[Note: This story was written in October 2019, and was not inspired by current events.]

There used to be entire conventions just for playing board games. Thousands of strangers would huddle together over tables, breathing on each other, sweating on each other, smearing their oils on all the pieces.

Jenny couldn’t believe it, but she had seen her mother’s old childhood photos: there in the midst of the heaving crowds, inches away from people they’d never even met before, were Jenny’s grandmother, her grandfather, and her mom.

They brought you?” Jenny had never been in a room with more than ten people in her life. But didn’t you get sick being around all those germs?”

Oh yeah, everyone got sick at cons, or afterwards,” her mother told her.

We even had a cutesy name for it, like a running joke. It was…oh shoot, what did we call it?”

But Jenny’s mom couldn’t remember the term. She’d only been twelve, Jenny’s age now, when the first Preston-Sussex outbreak began to spread in late 2019.

When my parents got sick, at first we thought it was just a cold they caught at a convention.”


It was officially Preston-Sussex Infectious Neurodegenerative Fever, but no one actually called it that. The survivors tried not to call it anything…even three decades later, just the name alone still put people on edge. If they had to talk about it, they used its nickname.

It had taken a while to settle on which nickname it would be. By mid-2020 there were dozens: The Filth, The Funk, Captain Trumps. For a while it had been called ROFLuenza, after the muscle spasms and diaphragm contractions that left patients rocking in their beds, breathing in sharp hiccupy gasps.

But as the outbreaks spread and mortality rates crept ever higher, there was only one nickname that could encompass the disease’s enormity: The Big Sick. Apparently it was from a movie.


Over the next ten years the world lost a third of its inhabitants to illness, half again as many to chaos. When the Big Sick finally subsided in 2029, humanity was diminished but it was not broken. Those who remained behind were united in sorrow: everyone had lost someone, and some had lost everyone. This didn’t lessen their suffering but it did help them somehow find a way forward. The past was unbearable and the future unthinkable, but together the survivors of the plague rebuilt the world from the ruins of their grief.


By 2051 life for twelve-year-old Jenny was in many ways no different from her mother’s before The Big Sick: she went to school, she watched movies with her friends, she played board games with her family. Her parents went to work, and shopped for groceries, and paid their bills. They just did all of this from inside their home, connected to the outside world only by fiber optic cables and drone deliveries.

The Big Sick had subsided but it never really went away. Tens of thousands still died from it every year. But the danger wasn’t just from Preston-Sussex; humanity’s collective immune system was weaker, as though exhausted from fighting off the disease all those years. A stranger’s sigh could sicken, a kiss could kill.

So the survivors spread out among the remains and sealed themselves away from each other. Middle-class families like Jenny’s spent weeks or months without ever leaving the clean monitored safety of their suburban homes. The rich lived on huge estates deep in the country, while the poor did the best they could in the cities. Everyone bought as much isolation as they could afford.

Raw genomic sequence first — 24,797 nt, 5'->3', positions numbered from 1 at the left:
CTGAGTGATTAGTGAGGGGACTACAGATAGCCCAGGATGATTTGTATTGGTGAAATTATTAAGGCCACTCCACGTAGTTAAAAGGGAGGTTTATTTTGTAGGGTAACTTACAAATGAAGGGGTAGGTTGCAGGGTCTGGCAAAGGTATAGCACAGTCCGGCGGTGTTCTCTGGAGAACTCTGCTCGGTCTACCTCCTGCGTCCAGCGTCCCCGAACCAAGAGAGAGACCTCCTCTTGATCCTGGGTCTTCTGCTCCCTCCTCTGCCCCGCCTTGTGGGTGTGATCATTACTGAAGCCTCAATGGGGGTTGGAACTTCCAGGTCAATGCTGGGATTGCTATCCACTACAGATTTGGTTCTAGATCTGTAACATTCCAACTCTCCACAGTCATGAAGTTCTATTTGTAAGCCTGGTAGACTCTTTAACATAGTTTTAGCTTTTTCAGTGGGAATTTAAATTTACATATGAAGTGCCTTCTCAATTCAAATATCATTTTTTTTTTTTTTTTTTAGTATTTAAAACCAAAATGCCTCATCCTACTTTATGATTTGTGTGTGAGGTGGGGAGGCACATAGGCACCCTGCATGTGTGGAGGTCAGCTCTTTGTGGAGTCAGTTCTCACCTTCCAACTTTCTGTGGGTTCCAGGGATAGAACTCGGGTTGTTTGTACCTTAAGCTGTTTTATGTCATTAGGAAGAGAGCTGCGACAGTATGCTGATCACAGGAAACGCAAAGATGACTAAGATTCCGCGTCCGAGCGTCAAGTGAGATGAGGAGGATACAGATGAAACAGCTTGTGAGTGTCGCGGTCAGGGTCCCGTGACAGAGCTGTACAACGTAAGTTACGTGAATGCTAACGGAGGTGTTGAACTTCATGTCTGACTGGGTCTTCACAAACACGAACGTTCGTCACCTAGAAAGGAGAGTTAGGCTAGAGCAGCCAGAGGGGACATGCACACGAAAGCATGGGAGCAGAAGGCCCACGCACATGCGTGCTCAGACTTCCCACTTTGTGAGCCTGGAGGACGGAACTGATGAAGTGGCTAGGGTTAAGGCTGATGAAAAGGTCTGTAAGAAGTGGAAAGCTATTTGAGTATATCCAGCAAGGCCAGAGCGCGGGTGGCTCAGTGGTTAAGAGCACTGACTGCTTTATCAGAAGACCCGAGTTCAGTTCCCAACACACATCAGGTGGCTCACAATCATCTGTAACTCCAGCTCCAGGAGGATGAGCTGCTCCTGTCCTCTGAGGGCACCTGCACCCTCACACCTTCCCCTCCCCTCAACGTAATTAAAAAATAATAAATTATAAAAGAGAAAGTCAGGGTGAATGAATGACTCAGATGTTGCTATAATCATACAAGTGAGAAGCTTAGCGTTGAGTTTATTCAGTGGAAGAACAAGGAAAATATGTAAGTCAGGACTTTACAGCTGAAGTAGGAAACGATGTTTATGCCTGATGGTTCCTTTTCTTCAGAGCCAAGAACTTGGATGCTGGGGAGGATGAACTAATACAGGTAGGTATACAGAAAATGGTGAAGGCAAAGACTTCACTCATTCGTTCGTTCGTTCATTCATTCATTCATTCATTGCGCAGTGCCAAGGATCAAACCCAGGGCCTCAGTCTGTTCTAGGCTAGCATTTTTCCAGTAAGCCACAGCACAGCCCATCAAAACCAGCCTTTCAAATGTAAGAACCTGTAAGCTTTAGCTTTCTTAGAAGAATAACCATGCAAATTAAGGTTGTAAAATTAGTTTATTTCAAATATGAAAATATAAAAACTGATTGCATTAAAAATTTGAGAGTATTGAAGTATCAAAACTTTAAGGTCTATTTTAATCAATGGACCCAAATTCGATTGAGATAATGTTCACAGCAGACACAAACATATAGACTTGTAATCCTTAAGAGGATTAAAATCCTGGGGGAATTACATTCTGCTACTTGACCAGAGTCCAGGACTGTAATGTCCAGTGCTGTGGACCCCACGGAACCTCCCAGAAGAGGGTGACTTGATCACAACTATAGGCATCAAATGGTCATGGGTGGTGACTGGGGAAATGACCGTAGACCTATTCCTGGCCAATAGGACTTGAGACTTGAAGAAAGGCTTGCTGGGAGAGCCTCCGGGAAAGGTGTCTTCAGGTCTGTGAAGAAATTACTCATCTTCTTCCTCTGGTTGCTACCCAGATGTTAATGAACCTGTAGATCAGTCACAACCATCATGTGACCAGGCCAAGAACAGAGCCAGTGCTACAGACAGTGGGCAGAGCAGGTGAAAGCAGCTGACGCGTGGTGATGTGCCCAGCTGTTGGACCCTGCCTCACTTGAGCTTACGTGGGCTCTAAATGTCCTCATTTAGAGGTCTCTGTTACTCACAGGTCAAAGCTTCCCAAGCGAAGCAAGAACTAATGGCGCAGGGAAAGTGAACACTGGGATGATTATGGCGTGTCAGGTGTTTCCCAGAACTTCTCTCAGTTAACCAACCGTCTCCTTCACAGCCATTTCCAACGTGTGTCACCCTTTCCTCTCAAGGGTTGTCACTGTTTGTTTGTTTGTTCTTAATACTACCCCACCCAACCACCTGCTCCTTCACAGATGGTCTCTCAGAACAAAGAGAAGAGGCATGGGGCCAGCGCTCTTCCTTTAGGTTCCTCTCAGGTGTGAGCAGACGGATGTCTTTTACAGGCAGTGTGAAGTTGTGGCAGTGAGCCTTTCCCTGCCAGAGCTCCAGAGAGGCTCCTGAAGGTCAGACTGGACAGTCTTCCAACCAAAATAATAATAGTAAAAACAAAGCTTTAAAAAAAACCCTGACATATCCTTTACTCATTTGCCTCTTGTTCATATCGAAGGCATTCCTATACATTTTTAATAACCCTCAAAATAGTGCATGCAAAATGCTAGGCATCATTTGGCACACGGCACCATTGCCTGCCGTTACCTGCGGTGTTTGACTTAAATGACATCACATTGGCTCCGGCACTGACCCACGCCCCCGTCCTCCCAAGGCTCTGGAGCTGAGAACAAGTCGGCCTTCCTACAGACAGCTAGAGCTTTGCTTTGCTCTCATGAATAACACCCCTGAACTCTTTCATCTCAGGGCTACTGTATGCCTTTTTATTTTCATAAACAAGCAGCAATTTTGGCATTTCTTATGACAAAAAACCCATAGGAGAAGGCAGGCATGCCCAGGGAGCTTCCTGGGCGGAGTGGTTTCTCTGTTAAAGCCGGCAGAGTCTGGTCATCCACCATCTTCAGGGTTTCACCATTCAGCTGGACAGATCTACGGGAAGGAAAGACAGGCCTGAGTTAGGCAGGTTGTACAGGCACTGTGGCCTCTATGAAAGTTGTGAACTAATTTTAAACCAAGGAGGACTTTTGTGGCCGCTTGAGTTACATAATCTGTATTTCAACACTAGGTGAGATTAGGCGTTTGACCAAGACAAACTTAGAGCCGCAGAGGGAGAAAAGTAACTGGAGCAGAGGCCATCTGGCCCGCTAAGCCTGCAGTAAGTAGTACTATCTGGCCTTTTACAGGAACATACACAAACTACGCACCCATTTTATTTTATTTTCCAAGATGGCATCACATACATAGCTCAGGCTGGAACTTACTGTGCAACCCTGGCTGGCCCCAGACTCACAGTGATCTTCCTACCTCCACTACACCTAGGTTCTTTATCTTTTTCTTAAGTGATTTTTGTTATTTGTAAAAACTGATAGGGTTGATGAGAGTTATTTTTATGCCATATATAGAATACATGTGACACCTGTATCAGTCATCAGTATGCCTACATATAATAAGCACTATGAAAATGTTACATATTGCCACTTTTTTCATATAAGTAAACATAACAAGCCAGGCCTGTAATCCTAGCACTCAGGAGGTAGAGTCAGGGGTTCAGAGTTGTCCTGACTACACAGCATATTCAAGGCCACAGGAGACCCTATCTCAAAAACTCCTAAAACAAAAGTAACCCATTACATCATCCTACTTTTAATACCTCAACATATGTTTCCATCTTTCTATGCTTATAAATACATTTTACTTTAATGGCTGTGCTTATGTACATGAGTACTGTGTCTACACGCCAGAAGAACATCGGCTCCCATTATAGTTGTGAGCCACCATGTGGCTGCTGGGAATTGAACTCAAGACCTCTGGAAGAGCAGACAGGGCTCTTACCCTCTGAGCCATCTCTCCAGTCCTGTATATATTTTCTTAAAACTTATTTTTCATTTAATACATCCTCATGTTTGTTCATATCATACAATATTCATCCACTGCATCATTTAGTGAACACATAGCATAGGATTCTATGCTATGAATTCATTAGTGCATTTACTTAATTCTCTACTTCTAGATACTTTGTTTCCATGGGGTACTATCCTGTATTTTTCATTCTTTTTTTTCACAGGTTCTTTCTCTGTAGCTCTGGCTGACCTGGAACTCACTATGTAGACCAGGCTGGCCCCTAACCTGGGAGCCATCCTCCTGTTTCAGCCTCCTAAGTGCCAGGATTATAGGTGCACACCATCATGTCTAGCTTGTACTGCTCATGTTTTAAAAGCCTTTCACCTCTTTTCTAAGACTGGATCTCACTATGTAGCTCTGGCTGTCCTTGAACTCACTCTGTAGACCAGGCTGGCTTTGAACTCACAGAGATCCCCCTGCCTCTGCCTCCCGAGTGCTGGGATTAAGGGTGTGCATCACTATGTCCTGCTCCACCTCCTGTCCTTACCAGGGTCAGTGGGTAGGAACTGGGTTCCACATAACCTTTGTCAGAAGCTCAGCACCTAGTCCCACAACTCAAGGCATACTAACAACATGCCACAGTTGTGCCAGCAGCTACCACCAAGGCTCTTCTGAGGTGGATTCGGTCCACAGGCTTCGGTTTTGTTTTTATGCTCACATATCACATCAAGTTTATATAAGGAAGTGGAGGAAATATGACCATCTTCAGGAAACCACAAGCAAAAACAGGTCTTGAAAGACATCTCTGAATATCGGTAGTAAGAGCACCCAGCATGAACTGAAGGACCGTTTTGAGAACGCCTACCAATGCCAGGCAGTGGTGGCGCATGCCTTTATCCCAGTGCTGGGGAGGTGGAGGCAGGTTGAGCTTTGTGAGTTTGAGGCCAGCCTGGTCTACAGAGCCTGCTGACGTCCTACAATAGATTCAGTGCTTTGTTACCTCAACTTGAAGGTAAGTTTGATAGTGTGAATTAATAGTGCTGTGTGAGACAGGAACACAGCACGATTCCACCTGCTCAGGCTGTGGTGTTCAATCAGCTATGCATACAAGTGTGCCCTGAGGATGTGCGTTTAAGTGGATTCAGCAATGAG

To pass the time, they played games. The world had changed but humanity had not: four billion lonely restless souls may have been shut away behind airtight doors but they were still desperate to connect with each other.

They sat together at virtual game tables. They fought side-by-side in combat simulators. They journeyed through imaginary worlds conjured via long-distance video chat.

Every home had at least one shelf full of physical games as well. Jenny’s parents were both lifelong board gamers, though; they were in the gaming world before the whole world was into gaming. Their house had…well, a lot more than one shelf.


If everyone got sick at board game conventions, why did anyone ever go?” Jenny and her mother were in the breakfast nook playing the 50th anniversary edition of Hive.

Because they were fun! You got to meet other gamers, you got to try out games you hadn’t played yet.”

What do you mean…?”

Her mother laughed. Things were different back then, you couldn’t just get online and play every game ever made. You needed to find a copy of the game, and people willing to learn it, and a time everyone could get together.”


Yeah. But going to a convention made all that a lot easier.” Jenny’s mom picked up her grasshopper piece. Besides, there’s just no substitute for seeing the look on someone’s face when you did…this!” She jumped her grasshopper and trapped Jenny’s queen.

Mom! I was gonna win next turn.”

I know, that’s why I beat you this turn.” She pushed Jenny’s tiles towards her so they could play again. Why are you so obsessed with cons all of a sudden?”

Jenny shrugged. No reason.”


There was something inside Jenny that was just beginning to spread: a need to do something, anything, that adults wouldn’t approve of. She didn’t understand why, but she needed to sneak off, to be free from the watchful eyes she’d lived under her whole life, to get away with it and then do it again.

It was like a fever, it made her bones ache in the night. But this was something much more insidious than Preston-Sussex; Jenny had become infected by puberty.

She didn’t want to do anything too bad—or at least not yet—she just wanted to get a little dicey. She wanted to host her own secret board game convention.


To be honest, it didn’t have to be secret. Her community had IRL meetups every few months so the neighborhood children could play together and build up their immune systems. Their parents would stand on the periphery, just outside each other’s personal space, making small talk through cotton face masks.